Substitutes for Ozone Layer-Depleting Solvents in the Printed Circuit Board Industry

Fact Sheet #7
July, 1992


What's New

Newsletter

Free Offers

Order Forms


Automotive

Dry Cleaning
Wet Cleaning

Electronics

At Home

Labs

Marinas

Metal Finishing

Metal Working

Paints and
Coatings

Printing

Recycling

Solvents

New scientific information suggests that ozone-depleting chemicals are causing a thinning of the ozone layer over the northern hemisphere as well as Antarctica. This information prompted the U.S. government to accelerate the phase-out of ozone-depleting chemical production from the year 2000 to the year 1995.


Many industrial cleaning processes have relied heavily on the use of chlorinated solvents, specifically 1,1,1- trichloroethane (TCA) and 1,1,2-trichloro-1,2,2-trifluoroethane (CFC-113). They are regulated as hazardous wastes. These chlorinated solvents also have been identified as ozone-depleting chemicals and are being phased out under the Clean Air Act Amendments of 1990. President Bush has requested that the phase-out schedule be accelerated under terms set forth by Section 606 of the Clean Air Act Amendments. Rising tax costs and the decreasing availability of these solvents is prompting manufacturers, especially those in the printed circuit board industry, to seek alternatives.

At this time, there is no common or simple substitute for the wide variety of solvent uses. This is despite the fact that a substantial amount of money and time have been invested in research to find alternatives to chlorinated solvents. There are, however, a number of general methods that have been found to work well for certain applications.

The number of variables involved with different cleaning systems requires that each application be investigated and studied for a compatible substitute. Issues such as cleaning effectiveness, toxicity, flammability, material compatibility, and cost need to be addressed when searching for a solvent alternative.

Historically, benign or non-aggressive fluxes have been used in the circuit board assembly process. Advances in surface mounted devices and more densely "wired" circuit boards, have caused a demand for more aggressive fluxes. The same level of solderability generated by the previously used fluxes must be maintained by the more aggressive fluxes. The corrosive nature of these fluxes is putting a higher demand on cleaning systems to effectively remove them after the soldering process is complete. The following is a brief description of four alternatives to chlorinated solvent use for printed circuit boards. These are: aqueous cleaning, water soluble and low solids fluxes, inert gas soldering and carbon dioxide.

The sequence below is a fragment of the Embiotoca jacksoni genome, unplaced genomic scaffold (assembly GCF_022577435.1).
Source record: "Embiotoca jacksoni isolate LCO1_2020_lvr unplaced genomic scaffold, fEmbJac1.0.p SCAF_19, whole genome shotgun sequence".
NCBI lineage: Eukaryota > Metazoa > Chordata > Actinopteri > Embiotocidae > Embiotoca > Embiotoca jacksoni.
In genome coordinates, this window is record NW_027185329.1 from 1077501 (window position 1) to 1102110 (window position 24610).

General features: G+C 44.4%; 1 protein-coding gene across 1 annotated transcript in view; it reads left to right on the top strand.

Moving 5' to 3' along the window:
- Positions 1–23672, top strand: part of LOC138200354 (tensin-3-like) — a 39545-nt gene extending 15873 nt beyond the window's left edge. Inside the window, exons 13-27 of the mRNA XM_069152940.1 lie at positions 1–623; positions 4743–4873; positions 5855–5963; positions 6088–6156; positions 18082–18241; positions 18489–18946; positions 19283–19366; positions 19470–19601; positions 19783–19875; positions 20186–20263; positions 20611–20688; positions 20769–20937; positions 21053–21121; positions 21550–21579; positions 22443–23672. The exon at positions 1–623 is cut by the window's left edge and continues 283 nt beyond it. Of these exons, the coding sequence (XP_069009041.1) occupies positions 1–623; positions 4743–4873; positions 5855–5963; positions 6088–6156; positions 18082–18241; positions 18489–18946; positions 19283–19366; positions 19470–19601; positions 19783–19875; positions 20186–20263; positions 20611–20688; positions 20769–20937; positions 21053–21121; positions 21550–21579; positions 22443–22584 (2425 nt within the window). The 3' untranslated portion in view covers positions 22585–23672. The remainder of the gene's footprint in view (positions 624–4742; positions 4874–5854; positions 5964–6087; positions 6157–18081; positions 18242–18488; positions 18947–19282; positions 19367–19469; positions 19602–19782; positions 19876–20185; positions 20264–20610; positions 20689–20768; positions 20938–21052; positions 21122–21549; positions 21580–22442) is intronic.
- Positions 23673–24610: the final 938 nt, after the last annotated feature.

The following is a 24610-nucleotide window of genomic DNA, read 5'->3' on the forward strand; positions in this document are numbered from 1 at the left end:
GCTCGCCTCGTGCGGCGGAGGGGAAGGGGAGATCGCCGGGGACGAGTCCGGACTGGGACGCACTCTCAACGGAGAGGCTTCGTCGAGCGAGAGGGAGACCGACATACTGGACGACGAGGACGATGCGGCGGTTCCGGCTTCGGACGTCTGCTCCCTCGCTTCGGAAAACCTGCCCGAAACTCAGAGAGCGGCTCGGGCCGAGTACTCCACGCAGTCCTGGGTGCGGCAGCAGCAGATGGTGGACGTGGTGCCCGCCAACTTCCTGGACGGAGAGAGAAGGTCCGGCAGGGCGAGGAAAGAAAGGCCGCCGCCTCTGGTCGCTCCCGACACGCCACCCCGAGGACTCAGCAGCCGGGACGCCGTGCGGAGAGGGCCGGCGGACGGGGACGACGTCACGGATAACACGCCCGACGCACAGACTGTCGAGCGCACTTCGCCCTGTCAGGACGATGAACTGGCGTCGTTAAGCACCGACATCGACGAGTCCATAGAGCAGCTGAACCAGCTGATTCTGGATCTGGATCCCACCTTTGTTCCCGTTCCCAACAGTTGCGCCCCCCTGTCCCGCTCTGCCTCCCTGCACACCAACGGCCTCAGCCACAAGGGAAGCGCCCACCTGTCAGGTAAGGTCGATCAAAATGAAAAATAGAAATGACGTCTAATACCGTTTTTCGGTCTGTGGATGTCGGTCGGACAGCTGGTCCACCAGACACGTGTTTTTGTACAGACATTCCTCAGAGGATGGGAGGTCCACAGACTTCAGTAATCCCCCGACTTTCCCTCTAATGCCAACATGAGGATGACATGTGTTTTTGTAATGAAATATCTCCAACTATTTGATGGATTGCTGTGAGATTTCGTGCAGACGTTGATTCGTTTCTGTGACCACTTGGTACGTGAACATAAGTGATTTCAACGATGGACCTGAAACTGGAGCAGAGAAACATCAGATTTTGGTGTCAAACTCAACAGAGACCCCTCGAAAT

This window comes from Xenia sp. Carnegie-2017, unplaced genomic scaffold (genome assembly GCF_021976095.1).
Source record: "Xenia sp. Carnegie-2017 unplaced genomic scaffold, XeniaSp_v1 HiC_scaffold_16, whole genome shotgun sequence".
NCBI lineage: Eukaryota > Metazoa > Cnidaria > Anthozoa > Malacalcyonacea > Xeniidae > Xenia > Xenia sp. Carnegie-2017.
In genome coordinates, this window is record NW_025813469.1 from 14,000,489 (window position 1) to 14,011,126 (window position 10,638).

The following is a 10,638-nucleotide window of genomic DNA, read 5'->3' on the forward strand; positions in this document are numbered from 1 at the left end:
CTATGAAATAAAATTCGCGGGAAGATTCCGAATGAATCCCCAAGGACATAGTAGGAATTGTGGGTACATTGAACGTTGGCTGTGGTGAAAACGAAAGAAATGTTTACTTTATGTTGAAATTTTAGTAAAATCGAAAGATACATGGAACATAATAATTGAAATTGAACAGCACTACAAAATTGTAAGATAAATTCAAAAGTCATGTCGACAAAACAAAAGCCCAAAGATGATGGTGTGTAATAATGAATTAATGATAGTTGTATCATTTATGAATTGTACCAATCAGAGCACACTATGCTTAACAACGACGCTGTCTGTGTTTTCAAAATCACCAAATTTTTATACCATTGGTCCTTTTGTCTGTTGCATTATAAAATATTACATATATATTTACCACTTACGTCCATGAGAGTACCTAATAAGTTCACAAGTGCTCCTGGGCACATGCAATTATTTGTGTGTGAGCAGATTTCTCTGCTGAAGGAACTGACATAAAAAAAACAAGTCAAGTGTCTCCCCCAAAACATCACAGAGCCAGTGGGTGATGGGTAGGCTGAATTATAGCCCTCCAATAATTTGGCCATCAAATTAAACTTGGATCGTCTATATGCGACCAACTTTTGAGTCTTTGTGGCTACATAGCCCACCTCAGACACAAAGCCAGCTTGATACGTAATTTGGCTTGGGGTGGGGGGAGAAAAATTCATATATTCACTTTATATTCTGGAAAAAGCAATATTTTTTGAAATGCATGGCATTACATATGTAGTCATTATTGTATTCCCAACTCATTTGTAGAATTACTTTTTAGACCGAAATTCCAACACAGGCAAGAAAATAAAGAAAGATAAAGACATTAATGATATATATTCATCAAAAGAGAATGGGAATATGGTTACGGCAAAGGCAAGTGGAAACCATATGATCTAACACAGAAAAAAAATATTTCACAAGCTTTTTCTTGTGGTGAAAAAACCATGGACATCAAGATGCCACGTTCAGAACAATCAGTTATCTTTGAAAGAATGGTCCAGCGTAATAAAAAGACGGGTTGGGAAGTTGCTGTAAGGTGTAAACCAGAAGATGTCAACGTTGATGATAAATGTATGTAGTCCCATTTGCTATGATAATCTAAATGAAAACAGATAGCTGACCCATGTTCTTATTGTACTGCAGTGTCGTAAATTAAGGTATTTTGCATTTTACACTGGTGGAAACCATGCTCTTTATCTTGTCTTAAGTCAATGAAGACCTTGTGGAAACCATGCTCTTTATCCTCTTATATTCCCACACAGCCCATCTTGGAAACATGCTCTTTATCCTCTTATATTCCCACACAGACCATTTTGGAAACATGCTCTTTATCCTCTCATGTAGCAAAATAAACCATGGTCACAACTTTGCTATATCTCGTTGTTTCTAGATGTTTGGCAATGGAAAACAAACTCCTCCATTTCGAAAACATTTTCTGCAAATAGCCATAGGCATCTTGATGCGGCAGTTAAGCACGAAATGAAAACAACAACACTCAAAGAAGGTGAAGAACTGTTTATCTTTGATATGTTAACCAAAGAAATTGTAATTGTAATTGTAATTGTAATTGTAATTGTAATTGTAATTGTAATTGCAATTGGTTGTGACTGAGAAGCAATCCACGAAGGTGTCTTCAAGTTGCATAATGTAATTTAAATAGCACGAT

Aqueous Cleaning

Aqueous cleaning systems can be used for most electronic circuit boards, including both surface mount and through hole technologies. In general, aqueous cleaning systems consist of a wash cycle, a rinse cycle, followed by one or more drying cycles.

Aqueous cleaning solutions are water based and can contain a combination of water conditioners, alkalinity builders, and a variety of organic surfactants. The alkalinity builders help neutralize the acidic nature of applied fluxes. The surfactants displace particulates from surfaces that are being cleaned. Tap water is usually sufficient for the initial stages of aqueous cleaning. Rinse stages should use deionized water. Ions such as calcium and magnesium present in the water during the rinse stages can cause corrosion problems.

Currently there are no industry standard levels of water deionization. Through experimentation it is possible to find an adequate deionization level for a particular application. Agitation during the wash cycle of aqueous cleaning systems dramatically increases cleaning efficiency. Agitation can be achieved with the use of ultrasonics, mechanical agitation, or jetting actions. These processes promote the loosening of particulates and increase the effectiveness of the solution detergents.

There can be many rinse tank arrangements for an aqueous cleaning system, but designs that incorporate counter current rinsing will reduce water use.

For example, if a cleaning system is using three rinse tanks, overflow from the final rinse tank is fed into the intermediate rinse tank. At the same time, overflow from the intermediate tank is fed into the first rinse tank. System make-up water is supplied to the final rinse tank and overflow from the first rinse tank is disposed of in an environmentally sound manner.

Along with the use of automated cleaning systems in production lines, manual "wash stations" can be used to clean parts such as reflow soldering masks or other contaminated tools. An elaborate "wash station" set-up is not necessary. One might simply consist of a solution, a rinse tank, and a brush.

Aqueous cleaning offers an effective alternative for most electronic printed circuit board cleaning but does have disadvantages. When using water, it is important that electronic devices are sufficiently sealed to prevent leakage that would render the device useless. In addition, drying cycles are required to remove all moisture from the cleaned boards.

Because particulates removed from the circuit boards are present in the wash and rinse baths, it is necessary for the baths to be processed to remove the contaminants. Certain types of contaminants present in the cleaning baths may render them a hazardous waste. These materials include heavy metals and some organic chemicals.